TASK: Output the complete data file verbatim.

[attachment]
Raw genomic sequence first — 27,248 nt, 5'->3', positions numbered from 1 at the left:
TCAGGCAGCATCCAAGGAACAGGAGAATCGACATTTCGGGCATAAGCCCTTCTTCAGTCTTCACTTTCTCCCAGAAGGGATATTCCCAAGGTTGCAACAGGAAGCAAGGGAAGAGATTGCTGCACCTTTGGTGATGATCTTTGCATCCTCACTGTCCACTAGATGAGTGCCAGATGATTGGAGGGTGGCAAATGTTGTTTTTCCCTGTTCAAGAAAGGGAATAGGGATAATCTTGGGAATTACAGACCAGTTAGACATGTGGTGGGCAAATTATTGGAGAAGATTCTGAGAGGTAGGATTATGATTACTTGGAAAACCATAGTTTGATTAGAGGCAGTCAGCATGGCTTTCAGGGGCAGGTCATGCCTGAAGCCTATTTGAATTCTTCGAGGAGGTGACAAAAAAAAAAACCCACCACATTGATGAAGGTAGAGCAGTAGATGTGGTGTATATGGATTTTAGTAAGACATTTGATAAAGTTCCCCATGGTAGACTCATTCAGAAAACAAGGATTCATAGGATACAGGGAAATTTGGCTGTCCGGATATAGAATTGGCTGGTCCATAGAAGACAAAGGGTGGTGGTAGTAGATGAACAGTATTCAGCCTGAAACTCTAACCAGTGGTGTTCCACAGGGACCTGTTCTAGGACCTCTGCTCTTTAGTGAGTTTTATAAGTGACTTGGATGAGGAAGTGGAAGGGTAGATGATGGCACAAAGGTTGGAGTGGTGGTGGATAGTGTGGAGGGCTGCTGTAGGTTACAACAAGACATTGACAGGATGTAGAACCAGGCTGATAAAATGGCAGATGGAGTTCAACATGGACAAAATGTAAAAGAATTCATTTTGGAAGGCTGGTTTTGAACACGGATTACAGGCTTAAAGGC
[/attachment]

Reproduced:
Raw genomic sequence first — 27,248 nt, 5'->3', positions numbered from 1 at the left:
TCAGGCAGCATCCAAGGAACAGGAGAATCGACATTTCGGGCATAAGCCCTTCTTCAGTCTTCACTTTCTCCCAGAAGGGATATTCCCAAGGTTGCAACAGGAAGCAAGGGAAGAGATTGCTGCACCTTTGGTGATGATCTTTGCATCCTCACTGTCCACTAGATGAGTGCCAGATGATTGGAGGGTGGCAAATGTTGTTTTTCCCTGTTCAAGAAAGGGAATAGGGATAATCTTGGGAATTACAGACCAGTTAGACATGTGGTGGGCAAATTATTGGAGAAGATTCTGAGAGGTAGGATTATGATTACTTGGAAAACCATAGTTTGATTAGAGGCAGTCAGCATGGCTTTCAGGGGCAGGTCATGCCTGAAGCCTATTTGAATTCTTCGAGGAGGTGACAAAAAAAAAAACCCACCACATTGATGAAGGTAGAGCAGTAGATGTGGTGTATATGGATTTTAGTAAGACATTTGATAAAGTTCCCCATGGTAGACTCATTCAGAAAACAAGGATTCATAGGATACAGGGAAATTTGGCTGTCCGGATATAGAATTGGCTGGTCCATAGAAGACAAAGGGTGGTGGTAGTAGATGAACAGTATTCAGCCTGAAACTCTAACCAGTGGTGTTCCACAGGGACCTGTTCTAGGACCTCTGCTCTTTAGTGAGTTTTATAAGTGACTTGGATGAGGAAGTGGAAGGGTAGATGATGGCACAAAGGTTGGAGTGGTGGTGGATAGTGTGGAGGGCTGCTGTAGGTTACAACAAGACATTGACAGGATGTAGAACCAGGCTGATAAAATGGCAGATGGAGTTCAACATGGACAAAATGTAAAAGAATTCATTTTGGAAGGCTGGTTTTGAACACGGATTACAGGCTTAAAGGC